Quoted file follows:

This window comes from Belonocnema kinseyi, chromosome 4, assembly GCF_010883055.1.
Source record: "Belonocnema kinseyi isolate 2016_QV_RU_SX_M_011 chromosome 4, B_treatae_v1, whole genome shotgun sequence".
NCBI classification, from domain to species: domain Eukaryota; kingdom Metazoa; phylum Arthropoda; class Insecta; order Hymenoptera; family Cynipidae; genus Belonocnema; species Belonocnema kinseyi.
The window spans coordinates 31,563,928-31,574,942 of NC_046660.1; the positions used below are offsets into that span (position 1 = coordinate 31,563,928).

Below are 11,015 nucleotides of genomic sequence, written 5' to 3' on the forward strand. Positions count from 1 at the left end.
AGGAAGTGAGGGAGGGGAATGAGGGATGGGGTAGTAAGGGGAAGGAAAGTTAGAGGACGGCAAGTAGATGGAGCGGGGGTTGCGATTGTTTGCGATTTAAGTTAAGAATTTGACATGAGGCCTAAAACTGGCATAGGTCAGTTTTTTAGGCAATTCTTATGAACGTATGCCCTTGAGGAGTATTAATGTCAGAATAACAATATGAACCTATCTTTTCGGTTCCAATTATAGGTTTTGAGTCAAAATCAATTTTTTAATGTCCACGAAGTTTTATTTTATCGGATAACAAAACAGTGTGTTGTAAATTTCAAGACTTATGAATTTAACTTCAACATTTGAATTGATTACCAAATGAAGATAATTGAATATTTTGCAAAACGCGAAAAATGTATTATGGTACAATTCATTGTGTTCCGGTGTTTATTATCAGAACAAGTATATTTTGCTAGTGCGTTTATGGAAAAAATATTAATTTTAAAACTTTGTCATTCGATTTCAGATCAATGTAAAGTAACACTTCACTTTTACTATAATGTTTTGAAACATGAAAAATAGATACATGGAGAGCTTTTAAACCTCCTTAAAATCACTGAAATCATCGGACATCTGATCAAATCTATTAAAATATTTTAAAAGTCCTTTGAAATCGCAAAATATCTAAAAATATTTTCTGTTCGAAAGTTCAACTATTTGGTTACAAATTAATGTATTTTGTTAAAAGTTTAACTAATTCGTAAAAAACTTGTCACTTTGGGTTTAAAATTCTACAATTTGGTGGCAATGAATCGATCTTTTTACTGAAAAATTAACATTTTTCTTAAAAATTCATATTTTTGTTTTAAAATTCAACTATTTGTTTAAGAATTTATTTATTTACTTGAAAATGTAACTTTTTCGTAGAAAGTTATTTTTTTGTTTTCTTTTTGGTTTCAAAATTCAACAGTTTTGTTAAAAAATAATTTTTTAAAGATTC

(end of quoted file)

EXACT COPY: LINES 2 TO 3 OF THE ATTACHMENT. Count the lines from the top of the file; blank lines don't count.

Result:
Source record: "Belonocnema kinseyi isolate 2016_QV_RU_SX_M_011 chromosome 4, B_treatae_v1, whole genome shotgun sequence".
NCBI classification, from domain to species: domain Eukaryota; kingdom Metazoa; phylum Arthropoda; class Insecta; order Hymenoptera; family Cynipidae; genus Belonocnema; species Belonocnema kinseyi.